Despite the number of public figures who admit to dealing with erectile dysfunction, and the ED medication television commercials featuring images of “manly” men with trucks and motorcycles and brawn to spare, many men are still hesitant to discuss their issues with their doctor. Whether due to fear, embarrassment or another reason, thousands of men are suffering in silence — much to the frustration of their partners and themselves.
It doesn’t have to be this way. While it might seem like an uncomfortable conversation for you, your doctor has most likely heard your story before and wants to help. A few moments of possibly awkward conversation can lead to a prescription for an ED medication or another intervention that can help and get you back on track to a healthy and fulfilling sex life.
When to Talk to Your Doctor
Let’s get it out there: Almost all men suffer from erectile dysfunction at some point in their lives. Stress, alcohol, obesity, anxiety and even self-image can all prevent or keep you from sustaining an erection. When this happens occasionally, and you can pinpoint a specific cause, there’s generally no cause for concern.
However, when the problem is sustained and occurs on a regular basis, a visit to your doctor may be in order. ED can cause significant problems in a relationship: You may feel embarrassed and inadequate, and avoid intimacy as a result. Your partner may feel confused, rejected and hurt — and in some cases, may even feel as if he or she is the cause of your issue. Such feelings can irreparably harm a relationship and damage the trust between partners, making it important that you determine the cause of problem and address it.
In fact, the cause of the ED could be an even larger issue than the effects on your relationship. A number of serious medical conditions, including high blood pressure, atherosclerosis (hardening of the arteries), diabetes and prostate problems can limit the ability to get and maintain an erection. Talking with your doctor about your issues may lead to the discovery of one of these issues, allowing you be treated for the underlying — possibly seriously harmful — condition.
What to Say
Many men struggle to even make the appointment to discuss erectile dysfunction with their doctor. The idea of telling the receptionist or appointment center representative why you want to see the doctor can be embarrassing, but you do not have to get into specifics. Just tell the representative that you want to discuss a male health issue. Better yet, schedule an annual physical exam — you probably need one anyway — and mention the issue during that appointment.
When you finally get in to the doctor’s office, you may be tempted to distract him from the problem by focusing on other problems. However, the best approach is to simply come out with it. A straightforward statement such as “I’m concerned that I may have ED” is enough to get the ball rolling. That’s if you even have to bring the topic up yourself — there’s a reasonably good chance that your doctor is going to broach the topic for you. Be honest, and don’t try to downplay or hide the issue. Again, you probably aren’t the first man to discuss ED with your doctor, and you won’t be the last.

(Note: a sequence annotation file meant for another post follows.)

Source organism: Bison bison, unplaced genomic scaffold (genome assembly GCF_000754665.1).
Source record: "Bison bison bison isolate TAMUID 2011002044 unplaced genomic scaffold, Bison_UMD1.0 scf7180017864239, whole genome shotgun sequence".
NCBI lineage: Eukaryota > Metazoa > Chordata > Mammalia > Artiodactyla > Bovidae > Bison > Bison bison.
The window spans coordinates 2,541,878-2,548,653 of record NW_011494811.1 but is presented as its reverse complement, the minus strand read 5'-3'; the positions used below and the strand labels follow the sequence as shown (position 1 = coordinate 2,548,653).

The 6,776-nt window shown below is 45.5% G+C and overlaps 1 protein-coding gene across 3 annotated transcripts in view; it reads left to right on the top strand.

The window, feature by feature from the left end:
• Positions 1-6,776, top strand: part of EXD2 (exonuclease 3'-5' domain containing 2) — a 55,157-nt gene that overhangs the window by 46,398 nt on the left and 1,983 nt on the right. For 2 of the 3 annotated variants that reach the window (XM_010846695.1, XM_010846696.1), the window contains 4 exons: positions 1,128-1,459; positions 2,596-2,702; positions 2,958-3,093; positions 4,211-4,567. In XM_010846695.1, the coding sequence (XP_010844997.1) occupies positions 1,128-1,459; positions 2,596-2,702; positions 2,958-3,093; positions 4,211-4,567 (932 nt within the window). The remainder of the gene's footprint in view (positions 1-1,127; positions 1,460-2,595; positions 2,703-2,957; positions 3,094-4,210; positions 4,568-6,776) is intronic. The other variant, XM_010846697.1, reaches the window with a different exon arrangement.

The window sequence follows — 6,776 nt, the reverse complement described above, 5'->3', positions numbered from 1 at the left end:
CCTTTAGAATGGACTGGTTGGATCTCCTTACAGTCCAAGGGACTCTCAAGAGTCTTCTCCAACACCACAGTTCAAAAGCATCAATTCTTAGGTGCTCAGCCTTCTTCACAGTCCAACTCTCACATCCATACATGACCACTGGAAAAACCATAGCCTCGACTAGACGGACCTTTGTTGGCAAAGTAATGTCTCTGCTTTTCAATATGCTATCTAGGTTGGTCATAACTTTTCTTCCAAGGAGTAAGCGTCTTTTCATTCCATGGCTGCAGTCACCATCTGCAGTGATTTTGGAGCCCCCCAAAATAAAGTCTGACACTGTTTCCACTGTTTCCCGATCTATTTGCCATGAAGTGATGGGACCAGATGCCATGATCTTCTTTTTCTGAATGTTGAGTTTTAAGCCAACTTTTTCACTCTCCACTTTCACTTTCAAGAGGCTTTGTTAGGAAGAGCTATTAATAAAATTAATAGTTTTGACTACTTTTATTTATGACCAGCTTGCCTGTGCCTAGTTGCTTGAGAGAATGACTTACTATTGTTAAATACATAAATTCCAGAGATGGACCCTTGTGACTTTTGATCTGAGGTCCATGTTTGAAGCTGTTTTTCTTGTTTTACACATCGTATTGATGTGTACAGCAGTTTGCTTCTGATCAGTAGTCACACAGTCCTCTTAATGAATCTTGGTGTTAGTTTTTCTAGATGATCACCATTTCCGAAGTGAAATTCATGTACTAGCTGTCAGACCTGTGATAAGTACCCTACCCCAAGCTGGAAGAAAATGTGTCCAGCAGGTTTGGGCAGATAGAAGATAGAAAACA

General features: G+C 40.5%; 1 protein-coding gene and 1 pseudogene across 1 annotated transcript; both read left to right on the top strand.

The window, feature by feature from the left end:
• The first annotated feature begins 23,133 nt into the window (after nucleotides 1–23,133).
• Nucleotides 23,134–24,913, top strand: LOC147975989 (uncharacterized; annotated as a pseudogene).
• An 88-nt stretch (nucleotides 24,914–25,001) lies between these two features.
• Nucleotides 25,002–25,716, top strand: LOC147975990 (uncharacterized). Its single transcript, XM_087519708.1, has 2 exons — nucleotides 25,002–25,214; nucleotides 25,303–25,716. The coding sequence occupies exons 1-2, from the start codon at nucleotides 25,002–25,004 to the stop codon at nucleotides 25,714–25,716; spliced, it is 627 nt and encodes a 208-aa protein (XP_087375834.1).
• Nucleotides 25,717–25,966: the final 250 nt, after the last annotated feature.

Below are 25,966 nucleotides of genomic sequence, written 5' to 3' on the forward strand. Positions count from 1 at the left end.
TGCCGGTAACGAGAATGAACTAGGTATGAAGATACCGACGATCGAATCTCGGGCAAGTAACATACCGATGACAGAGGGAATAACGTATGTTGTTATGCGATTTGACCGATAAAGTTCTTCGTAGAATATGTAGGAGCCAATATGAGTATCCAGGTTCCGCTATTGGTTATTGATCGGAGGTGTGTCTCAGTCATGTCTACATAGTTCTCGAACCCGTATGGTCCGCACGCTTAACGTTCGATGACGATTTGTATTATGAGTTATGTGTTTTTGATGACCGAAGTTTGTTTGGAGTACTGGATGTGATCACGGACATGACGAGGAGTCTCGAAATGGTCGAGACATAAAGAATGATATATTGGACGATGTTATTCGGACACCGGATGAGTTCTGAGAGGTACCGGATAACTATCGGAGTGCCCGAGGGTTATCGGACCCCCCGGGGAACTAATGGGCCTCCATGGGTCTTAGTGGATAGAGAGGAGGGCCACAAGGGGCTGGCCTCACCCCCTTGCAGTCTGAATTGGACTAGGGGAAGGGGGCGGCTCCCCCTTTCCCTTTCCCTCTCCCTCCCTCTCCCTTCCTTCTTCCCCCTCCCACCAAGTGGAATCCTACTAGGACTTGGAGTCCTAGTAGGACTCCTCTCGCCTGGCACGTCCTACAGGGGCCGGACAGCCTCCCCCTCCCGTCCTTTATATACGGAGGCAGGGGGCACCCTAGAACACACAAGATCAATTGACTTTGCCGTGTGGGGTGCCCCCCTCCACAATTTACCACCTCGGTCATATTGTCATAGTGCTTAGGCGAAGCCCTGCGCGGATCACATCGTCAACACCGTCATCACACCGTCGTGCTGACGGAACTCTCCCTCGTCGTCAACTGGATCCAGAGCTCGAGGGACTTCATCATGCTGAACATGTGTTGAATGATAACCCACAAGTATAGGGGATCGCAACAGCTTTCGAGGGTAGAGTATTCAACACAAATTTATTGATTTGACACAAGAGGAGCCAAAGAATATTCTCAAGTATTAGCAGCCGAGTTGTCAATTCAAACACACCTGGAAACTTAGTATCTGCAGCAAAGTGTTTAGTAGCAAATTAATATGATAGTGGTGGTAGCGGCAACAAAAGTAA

If you’re still uncomfortable, consider writing down your questions and concerns before your appointment. Not only will jotting down some notes keep your on track and make sure that all of your questions are addressed, if you are too embarrassed to say something to your doctor, you can give him the list of questions to review, and approach the topic that way.
Once you have mentioned your issues with ED, be prepared to answer some follow-up questions and a thorough medical examination. It’s highly unlikely that your doctor will simply write you a prescription for an ED medication and send you on your way. Be prepared to answer questions related to the when the problem began, how often it happens, the circumstances of your ED and other related issues, such as medications your taking, other symptoms you’re having. These are all to help your doctor learn about any of those underlying conditions.
Your doctor will probably ask questions that feel very intimate, questions specifically related to your sexual habits and ability to perform. While you might feel embarrassed or uncomfortable, understand that your doctor is asking from a strictly professional perspective and not to be nosy or judgmental. Understanding all of the facts related to your ED helps your doctor more effectively solve the problem and prescribe a treatment plan that will work.
In some cases, your doctor may decide to refer you to an urologist for further testing and investigation. If you’re visiting a new doctor, ask for referrals from family and friends and spend some time researching the physician before making an appointment. You want to meet with someone you’re comfortable with, and simply choosing the first name on your insurance carrier’s provider list could lead to an uncomfortable situation.
Talking with your doctor about ED doesn’t have to be an embarrassing or uncomfortable experience. Approach the appointment as you would for any other health issue, realizing that you are doing something important for both your health and your relationship. You might even leave the doctor’s office feeling a lot more like that uber-confident man driving his pickup truck through the desert.